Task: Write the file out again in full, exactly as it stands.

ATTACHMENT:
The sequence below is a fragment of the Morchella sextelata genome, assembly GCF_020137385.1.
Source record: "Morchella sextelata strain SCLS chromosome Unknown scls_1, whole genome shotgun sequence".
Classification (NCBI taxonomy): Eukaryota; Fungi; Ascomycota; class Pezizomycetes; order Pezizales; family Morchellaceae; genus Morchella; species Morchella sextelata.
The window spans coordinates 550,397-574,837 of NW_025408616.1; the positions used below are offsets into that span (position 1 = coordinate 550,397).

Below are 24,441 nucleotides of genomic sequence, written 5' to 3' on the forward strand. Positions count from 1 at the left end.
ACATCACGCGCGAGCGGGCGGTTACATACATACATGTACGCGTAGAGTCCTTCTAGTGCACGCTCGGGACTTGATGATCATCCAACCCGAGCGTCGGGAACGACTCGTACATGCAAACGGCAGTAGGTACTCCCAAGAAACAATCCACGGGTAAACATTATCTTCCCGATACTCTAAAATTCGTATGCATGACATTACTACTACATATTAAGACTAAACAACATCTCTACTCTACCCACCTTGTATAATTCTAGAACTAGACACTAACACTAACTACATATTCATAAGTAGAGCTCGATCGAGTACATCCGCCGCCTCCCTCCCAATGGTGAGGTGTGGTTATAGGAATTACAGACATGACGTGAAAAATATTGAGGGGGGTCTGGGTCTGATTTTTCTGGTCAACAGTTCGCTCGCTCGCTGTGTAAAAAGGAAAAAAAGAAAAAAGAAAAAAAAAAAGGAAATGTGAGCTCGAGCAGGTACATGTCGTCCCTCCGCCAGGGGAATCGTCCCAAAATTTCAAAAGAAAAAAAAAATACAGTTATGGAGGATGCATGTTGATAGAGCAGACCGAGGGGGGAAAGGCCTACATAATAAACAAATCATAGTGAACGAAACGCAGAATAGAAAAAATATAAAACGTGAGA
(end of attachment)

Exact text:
The sequence below is a fragment of the Morchella sextelata genome, assembly GCF_020137385.1.
Source record: "Morchella sextelata strain SCLS chromosome Unknown scls_1, whole genome shotgun sequence".
Classification (NCBI taxonomy): Eukaryota; Fungi; Ascomycota; class Pezizomycetes; order Pezizales; family Morchellaceae; genus Morchella; species Morchella sextelata.
The window spans coordinates 550,397-574,837 of NW_025408616.1; the positions used below are offsets into that span (position 1 = coordinate 550,397).

Below are 24,441 nucleotides of genomic sequence, written 5' to 3' on the forward strand. Positions count from 1 at the left end.
ACATCACGCGCGAGCGGGCGGTTACATACATACATGTACGCGTAGAGTCCTTCTAGTGCACGCTCGGGACTTGATGATCATCCAACCCGAGCGTCGGGAACGACTCGTACATGCAAACGGCAGTAGGTACTCCCAAGAAACAATCCACGGGTAAACATTATCTTCCCGATACTCTAAAATTCGTATGCATGACATTACTACTACATATTAAGACTAAACAACATCTCTACTCTACCCACCTTGTATAATTCTAGAACTAGACACTAACACTAACTACATATTCATAAGTAGAGCTCGATCGAGTACATCCGCCGCCTCCCTCCCAATGGTGAGGTGTGGTTATAGGAATTACAGACATGACGTGAAAAATATTGAGGGGGGTCTGGGTCTGATTTTTCTGGTCAACAGTTCGCTCGCTCGCTGTGTAAAAAGGAAAAAAAGAAAAAAGAAAAAAAAAAAGGAAATGTGAGCTCGAGCAGGTACATGTCGTCCCTCCGCCAGGGGAATCGTCCCAAAATTTCAAAAGAAAAAAAAAATACAGTTATGGAGGATGCATGTTGATAGAGCAGACCGAGGGGGGAAAGGCCTACATAATAAACAAATCATAGTGAACGAAACGCAGAATAGAAAAAATATAAAACGTGAGA